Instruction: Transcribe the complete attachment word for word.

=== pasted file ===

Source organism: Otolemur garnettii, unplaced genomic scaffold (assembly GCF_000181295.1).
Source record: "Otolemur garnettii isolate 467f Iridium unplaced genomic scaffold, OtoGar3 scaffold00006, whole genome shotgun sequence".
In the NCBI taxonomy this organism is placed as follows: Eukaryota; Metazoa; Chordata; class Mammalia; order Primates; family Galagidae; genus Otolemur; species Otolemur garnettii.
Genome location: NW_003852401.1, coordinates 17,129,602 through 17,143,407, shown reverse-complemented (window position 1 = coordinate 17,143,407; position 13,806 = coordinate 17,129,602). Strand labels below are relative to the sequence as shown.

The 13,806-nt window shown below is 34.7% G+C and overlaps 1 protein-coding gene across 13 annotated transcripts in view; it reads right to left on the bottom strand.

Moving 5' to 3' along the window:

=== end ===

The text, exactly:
Source organism: Otolemur garnettii, unplaced genomic scaffold (assembly GCF_000181295.1).
Source record: "Otolemur garnettii isolate 467f Iridium unplaced genomic scaffold, OtoGar3 scaffold00006, whole genome shotgun sequence".
In the NCBI taxonomy this organism is placed as follows: Eukaryota; Metazoa; Chordata; class Mammalia; order Primates; family Galagidae; genus Otolemur; species Otolemur garnettii.
Genome location: NW_003852401.1, coordinates 17,129,602 through 17,143,407, shown reverse-complemented (window position 1 = coordinate 17,143,407; position 13,806 = coordinate 17,129,602). Strand labels below are relative to the sequence as shown.

The 13,806-nt window shown below is 34.7% G+C and overlaps 1 protein-coding gene across 13 annotated transcripts in view; it reads right to left on the bottom strand.

Moving 5' to 3' along the window: